- Western Airborne Contaminants Assessment Project (WACAP). 2003 - 2006. Project designed and implemented by the United States National Park Service (Air Resource Division) in cooperation with US Geological Survey and USDA Forest Service. Project involves sampling (lake sediments; vegetation; snow; fish; water) along latitudinal and coastal/interior gradients in seven National Parks for the impacts of atmospherically deposited pollutants.
- Temporal trends of toxic trace metals across the UK using 210Pb-dated sediment cores. 2004 - 2005. Funded by the Department of the Environment, Food and Rural Affairs. To assess the post-Industrial trends in Hg, Cd, Pb, Cu, Ni and Zn in 10 lakes across southern and eastern England.
- Metals monitoring at Lochnagar. 2004 – 2007. Funded by the Department for Environment, Food and Rural Affairs. Continuation of the trace metal monitoring programme transferred from the Freshwater Umbrella Contract (2001 – 2004) to the UK Acid Waters Monitoring Network, including the measurements of Hg, Cd, Pb, Ni, Cu and Zn in deposition, lake waters, sediment traps and a range of aquatic and terrestrial biota.
- Lake sediment evidence for long-range air pollution on the Tibetan Plateau. 2006 – 2009. Funding by The Leverhulme Trust. Project to assess the historical records of atmospherically deposited pollutants using the sediments of lakes taken along a transect across the Tibetan Plateau. The project collaborates closely with the Institute of Tibetan Plateau Research (ITP) and additionally provides background data for ITP monitoring activities and a base-line for monitoring the role of future impacts.
- OPAL (Open Air Laboratories) 2007 - 2012. Funding from the National Lottery via the Big Lottery Fund. OPAL aims to (i) Change lifestyles to get people to spend more time outdoors; (ii) develop innovative educational programmes that can be accessed by all ages and abilities; (iii) enthuse a new generation of 'environmentalists'; (iv) develop a greater understanding of the state of the natural environment especially in more impoverished areas; (v) develop partnerships between the community, voluntary and statutory sectors. 31 projects comprise the OPAL 'portfolio' to attain these aims. Our role is to run the OPAL Water Centre. This involves not only coordinating the projects related to the national OPAL Water Survey (development and distribution of 40,000 survey packs and associated educational materials) but also undertaking original research including establishing a biomonitoring programme and assessing the impact of toxic pollutants on freshwaters.
Consultancy and Outreach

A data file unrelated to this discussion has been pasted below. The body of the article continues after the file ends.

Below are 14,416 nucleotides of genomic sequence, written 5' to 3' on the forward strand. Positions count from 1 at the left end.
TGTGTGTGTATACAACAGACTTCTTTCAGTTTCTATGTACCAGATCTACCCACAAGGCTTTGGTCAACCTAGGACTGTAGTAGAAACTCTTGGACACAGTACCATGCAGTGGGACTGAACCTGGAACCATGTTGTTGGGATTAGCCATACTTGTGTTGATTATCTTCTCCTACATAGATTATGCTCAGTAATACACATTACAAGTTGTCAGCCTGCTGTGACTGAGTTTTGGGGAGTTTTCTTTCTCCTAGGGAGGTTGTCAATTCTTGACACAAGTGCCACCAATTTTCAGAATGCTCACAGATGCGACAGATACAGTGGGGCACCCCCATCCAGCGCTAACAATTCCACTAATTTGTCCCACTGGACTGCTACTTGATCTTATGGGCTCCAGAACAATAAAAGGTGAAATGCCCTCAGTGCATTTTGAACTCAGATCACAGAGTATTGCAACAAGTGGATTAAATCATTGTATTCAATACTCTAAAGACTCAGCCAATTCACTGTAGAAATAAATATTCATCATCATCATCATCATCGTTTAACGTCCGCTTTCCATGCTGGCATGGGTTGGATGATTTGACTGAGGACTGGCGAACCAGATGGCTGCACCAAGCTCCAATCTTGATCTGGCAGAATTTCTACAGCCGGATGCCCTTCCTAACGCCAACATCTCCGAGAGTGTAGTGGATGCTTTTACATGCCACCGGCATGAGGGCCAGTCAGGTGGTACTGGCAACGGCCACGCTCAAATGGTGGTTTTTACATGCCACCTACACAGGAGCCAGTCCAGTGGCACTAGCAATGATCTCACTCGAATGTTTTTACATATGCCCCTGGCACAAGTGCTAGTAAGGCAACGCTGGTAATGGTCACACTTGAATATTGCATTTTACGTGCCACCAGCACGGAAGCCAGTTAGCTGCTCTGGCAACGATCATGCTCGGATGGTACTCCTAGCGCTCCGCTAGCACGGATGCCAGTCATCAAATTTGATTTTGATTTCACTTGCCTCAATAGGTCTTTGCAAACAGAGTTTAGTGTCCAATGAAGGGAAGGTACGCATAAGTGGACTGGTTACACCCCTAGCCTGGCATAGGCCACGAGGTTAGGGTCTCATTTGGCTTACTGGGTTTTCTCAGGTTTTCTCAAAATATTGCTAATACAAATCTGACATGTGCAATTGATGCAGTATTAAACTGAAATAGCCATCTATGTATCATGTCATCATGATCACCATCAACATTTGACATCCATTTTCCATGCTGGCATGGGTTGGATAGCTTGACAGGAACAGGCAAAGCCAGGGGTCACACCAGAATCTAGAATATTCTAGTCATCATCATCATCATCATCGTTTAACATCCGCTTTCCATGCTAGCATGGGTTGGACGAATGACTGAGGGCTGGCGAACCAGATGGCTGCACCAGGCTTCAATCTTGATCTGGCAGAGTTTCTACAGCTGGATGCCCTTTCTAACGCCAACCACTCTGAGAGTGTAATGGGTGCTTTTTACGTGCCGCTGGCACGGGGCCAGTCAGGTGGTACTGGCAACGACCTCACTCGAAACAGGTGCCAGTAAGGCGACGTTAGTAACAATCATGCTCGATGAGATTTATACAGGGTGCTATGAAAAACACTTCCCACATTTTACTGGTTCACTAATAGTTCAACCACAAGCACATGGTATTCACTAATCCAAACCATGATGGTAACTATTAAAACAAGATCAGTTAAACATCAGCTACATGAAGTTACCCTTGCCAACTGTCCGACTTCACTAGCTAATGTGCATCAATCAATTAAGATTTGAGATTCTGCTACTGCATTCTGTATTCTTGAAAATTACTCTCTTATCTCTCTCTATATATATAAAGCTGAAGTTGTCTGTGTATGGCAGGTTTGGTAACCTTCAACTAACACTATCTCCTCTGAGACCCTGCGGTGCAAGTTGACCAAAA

Neil Rose has been a Director of the consultancy company ENSIS Ltd since 1994. () ENSIS is a company dedicated to supporting the research of the Environmental Change Research Centre and is thus integral to its research activities. Consultancy undertaken via ENSIS includes trace metal and toxicology studies undertaken for DEFRA. In addition, the use of spheroidal carbonaceous particles (SCPs) as a means to date sediment cores is widely used in many projects undertaken via ENSIS.
Neil leads the Lottery funded OPAL Water Centre which aims to get as many people as possible, of all ages, abilities and backgrounds, interested in aquatic science. This includes the development of a national water survey and survey pack, 40 000 of which are to be distributed in Spring 2010.
UCL Environmental Radiometric Facility
Neil also manages the UCL Environmental Radiometric Facility which is housed within the Department of Geography. This facility uses low-background hyper-pure germanium gamma spectrometers capable of measuring low-level environmental radioactivity. Its main work involves producing chronologies for lake sediment cores.
Current teaching includes:
3rd Year courses:
- GEOG3042: ‘Restoration and management of freshwater ecosystems’ (convenor)
- GEOG3057: 'Global Environmental Change'
1st Year courses:
- GEOG1003: 'Physical geography field class at Slapton Ley
- GEOGG072: MSc Aquatic Sciences: Aquatic Monitoring module (convenor)
Charlotte is working on trace metals in London lakes and ponds, including the historical record of contamination and contemporary biomonitoring at a lake on Hampstead Heath.
Selected past students:
Particulate air pollution in central London: characterisation, temporal patterns and source apportionment. Xuezhu is currently working for ERM in Shanghai and Beijing.
Trace metal storage in lake systems and its relationship with atmospheric deposition with particular reference to Lochnagar, Scotland. Handong is now working as a post-doctoral researcher with the ECRC.
Spatial and temporal trends of power station derived pollutants in London. Alison is currently living and working in New Zealand.
The sediment record and accumulation rate changes of floodplain and oxbow lakes.